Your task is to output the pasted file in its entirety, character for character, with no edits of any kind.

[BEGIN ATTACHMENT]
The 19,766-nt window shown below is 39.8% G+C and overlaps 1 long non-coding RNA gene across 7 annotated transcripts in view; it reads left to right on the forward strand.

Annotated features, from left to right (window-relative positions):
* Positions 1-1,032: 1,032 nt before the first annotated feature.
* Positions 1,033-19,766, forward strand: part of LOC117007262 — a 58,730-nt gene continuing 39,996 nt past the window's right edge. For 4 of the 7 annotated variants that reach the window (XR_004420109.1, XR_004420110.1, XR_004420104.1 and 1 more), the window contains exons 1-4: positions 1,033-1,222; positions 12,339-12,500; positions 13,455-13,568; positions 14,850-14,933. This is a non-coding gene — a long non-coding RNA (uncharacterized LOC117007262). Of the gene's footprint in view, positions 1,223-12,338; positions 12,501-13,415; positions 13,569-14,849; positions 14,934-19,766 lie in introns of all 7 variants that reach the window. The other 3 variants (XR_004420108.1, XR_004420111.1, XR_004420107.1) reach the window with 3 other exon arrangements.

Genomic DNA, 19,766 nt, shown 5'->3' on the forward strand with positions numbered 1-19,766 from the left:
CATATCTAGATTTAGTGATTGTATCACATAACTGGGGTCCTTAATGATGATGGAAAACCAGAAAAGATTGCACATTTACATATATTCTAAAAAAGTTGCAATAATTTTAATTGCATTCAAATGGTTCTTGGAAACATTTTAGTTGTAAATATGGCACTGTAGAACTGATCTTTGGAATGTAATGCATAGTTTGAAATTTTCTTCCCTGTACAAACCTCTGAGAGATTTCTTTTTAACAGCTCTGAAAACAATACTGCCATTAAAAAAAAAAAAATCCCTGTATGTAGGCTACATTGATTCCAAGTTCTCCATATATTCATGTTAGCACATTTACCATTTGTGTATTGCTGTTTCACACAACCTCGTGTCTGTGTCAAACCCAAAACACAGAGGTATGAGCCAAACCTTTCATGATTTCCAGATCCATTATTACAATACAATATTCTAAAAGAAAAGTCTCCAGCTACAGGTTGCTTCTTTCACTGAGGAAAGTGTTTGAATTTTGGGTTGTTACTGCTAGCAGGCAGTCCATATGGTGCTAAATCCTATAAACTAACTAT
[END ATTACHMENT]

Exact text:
The 19,766-nt window shown below is 39.8% G+C and overlaps 1 long non-coding RNA gene across 7 annotated transcripts in view; it reads left to right on the forward strand.

Annotated features, from left to right (window-relative positions):
* Positions 1-1,032: 1,032 nt before the first annotated feature.
* Positions 1,033-19,766, forward strand: part of LOC117007262 — a 58,730-nt gene continuing 39,996 nt past the window's right edge. For 4 of the 7 annotated variants that reach the window (XR_004420109.1, XR_004420110.1, XR_004420104.1 and 1 more), the window contains exons 1-4: positions 1,033-1,222; positions 12,339-12,500; positions 13,455-13,568; positions 14,850-14,933. This is a non-coding gene — a long non-coding RNA (uncharacterized LOC117007262). Of the gene's footprint in view, positions 1,223-12,338; positions 12,501-13,415; positions 13,569-14,849; positions 14,934-19,766 lie in introns of all 7 variants that reach the window. The other 3 variants (XR_004420108.1, XR_004420111.1, XR_004420107.1) reach the window with 3 other exon arrangements.

Genomic DNA, 19,766 nt, shown 5'->3' on the forward strand with positions numbered 1-19,766 from the left:
CATATCTAGATTTAGTGATTGTATCACATAACTGGGGTCCTTAATGATGATGGAAAACCAGAAAAGATTGCACATTTACATATATTCTAAAAAAGTTGCAATAATTTTAATTGCATTCAAATGGTTCTTGGAAACATTTTAGTTGTAAATATGGCACTGTAGAACTGATCTTTGGAATGTAATGCATAGTTTGAAATTTTCTTCCCTGTACAAACCTCTGAGAGATTTCTTTTTAACAGCTCTGAAAACAATACTGCCATTAAAAAAAAAAAAATCCCTGTATGTAGGCTACATTGATTCCAAGTTCTCCATATATTCATGTTAGCACATTTACCATTTGTGTATTGCTGTTTCACACAACCTCGTGTCTGTGTCAAACCCAAAACACAGAGGTATGAGCCAAACCTTTCATGATTTCCAGATCCATTATTACAATACAATATTCTAAAAGAAAAGTCTCCAGCTACAGGTTGCTTCTTTCACTGAGGAAAGTGTTTGAATTTTGGGTTGTTACTGCTAGCAGGCAGTCCATATGGTGCTAAATCCTATAAACTAACTAT